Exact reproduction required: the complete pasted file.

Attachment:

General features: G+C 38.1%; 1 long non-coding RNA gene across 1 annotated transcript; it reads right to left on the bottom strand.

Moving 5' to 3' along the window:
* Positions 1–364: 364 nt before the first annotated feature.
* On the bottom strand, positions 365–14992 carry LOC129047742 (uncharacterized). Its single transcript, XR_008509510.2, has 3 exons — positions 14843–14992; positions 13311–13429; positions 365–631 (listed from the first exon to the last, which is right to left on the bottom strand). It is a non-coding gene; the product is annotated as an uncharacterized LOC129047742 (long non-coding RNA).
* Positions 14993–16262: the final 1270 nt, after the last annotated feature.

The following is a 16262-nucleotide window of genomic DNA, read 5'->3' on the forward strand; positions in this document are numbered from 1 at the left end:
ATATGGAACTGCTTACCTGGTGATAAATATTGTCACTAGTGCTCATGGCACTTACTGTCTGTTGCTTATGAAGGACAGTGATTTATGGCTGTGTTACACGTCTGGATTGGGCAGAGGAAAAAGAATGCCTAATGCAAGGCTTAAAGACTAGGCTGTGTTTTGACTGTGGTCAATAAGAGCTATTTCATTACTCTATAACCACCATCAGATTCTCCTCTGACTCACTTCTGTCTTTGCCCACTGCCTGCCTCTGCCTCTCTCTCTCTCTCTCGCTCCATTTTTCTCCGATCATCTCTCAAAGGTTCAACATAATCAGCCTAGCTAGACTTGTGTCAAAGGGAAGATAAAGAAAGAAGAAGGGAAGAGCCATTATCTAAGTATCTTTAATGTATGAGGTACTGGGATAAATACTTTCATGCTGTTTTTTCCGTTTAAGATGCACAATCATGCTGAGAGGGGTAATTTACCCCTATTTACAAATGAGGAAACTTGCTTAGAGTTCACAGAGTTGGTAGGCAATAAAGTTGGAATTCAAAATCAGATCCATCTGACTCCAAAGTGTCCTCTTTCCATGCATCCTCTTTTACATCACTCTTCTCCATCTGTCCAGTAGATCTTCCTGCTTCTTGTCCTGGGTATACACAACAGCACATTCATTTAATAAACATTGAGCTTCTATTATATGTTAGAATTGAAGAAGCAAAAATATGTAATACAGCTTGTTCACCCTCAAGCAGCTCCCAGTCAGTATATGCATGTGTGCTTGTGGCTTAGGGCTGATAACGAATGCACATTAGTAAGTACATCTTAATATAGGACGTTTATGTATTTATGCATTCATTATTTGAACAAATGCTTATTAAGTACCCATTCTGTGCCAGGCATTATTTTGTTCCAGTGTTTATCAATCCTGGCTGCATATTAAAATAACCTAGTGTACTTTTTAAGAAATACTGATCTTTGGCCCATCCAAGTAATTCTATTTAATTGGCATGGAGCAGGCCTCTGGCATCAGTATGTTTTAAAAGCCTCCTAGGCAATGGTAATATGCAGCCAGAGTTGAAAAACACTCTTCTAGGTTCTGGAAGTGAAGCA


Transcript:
General features: G+C 38.1%; 1 long non-coding RNA gene across 1 annotated transcript; it reads right to left on the bottom strand.

Moving 5' to 3' along the window:
* Positions 1–364: 364 nt before the first annotated feature.
* On the bottom strand, positions 365–14992 carry LOC129047742 (uncharacterized). Its single transcript, XR_008509510.2, has 3 exons — positions 14843–14992; positions 13311–13429; positions 365–631 (listed from the first exon to the last, which is right to left on the bottom strand). It is a non-coding gene; the product is annotated as an uncharacterized LOC129047742 (long non-coding RNA).
* Positions 14993–16262: the final 1270 nt, after the last annotated feature.

The following is a 16262-nucleotide window of genomic DNA, read 5'->3' on the forward strand; positions in this document are numbered from 1 at the left end:
ATATGGAACTGCTTACCTGGTGATAAATATTGTCACTAGTGCTCATGGCACTTACTGTCTGTTGCTTATGAAGGACAGTGATTTATGGCTGTGTTACACGTCTGGATTGGGCAGAGGAAAAAGAATGCCTAATGCAAGGCTTAAAGACTAGGCTGTGTTTTGACTGTGGTCAATAAGAGCTATTTCATTACTCTATAACCACCATCAGATTCTCCTCTGACTCACTTCTGTCTTTGCCCACTGCCTGCCTCTGCCTCTCTCTCTCTCTCTCGCTCCATTTTTCTCCGATCATCTCTCAAAGGTTCAACATAATCAGCCTAGCTAGACTTGTGTCAAAGGGAAGATAAAGAAAGAAGAAGGGAAGAGCCATTATCTAAGTATCTTTAATGTATGAGGTACTGGGATAAATACTTTCATGCTGTTTTTTCCGTTTAAGATGCACAATCATGCTGAGAGGGGTAATTTACCCCTATTTACAAATGAGGAAACTTGCTTAGAGTTCACAGAGTTGGTAGGCAATAAAGTTGGAATTCAAAATCAGATCCATCTGACTCCAAAGTGTCCTCTTTCCATGCATCCTCTTTTACATCACTCTTCTCCATCTGTCCAGTAGATCTTCCTGCTTCTTGTCCTGGGTATACACAACAGCACATTCATTTAATAAACATTGAGCTTCTATTATATGTTAGAATTGAAGAAGCAAAAATATGTAATACAGCTTGTTCACCCTCAAGCAGCTCCCAGTCAGTATATGCATGTGTGCTTGTGGCTTAGGGCTGATAACGAATGCACATTAGTAAGTACATCTTAATATAGGACGTTTATGTATTTATGCATTCATTATTTGAACAAATGCTTATTAAGTACCCATTCTGTGCCAGGCATTATTTTGTTCCAGTGTTTATCAATCCTGGCTGCATATTAAAATAACCTAGTGTACTTTTTAAGAAATACTGATCTTTGGCCCATCCAAGTAATTCTATTTAATTGGCATGGAGCAGGCCTCTGGCATCAGTATGTTTTAAAAGCCTCCTAGGCAATGGTAATATGCAGCCAGAGTTGAAAAACACTCTTCTAGGTTCTGGAAGTGAAGCA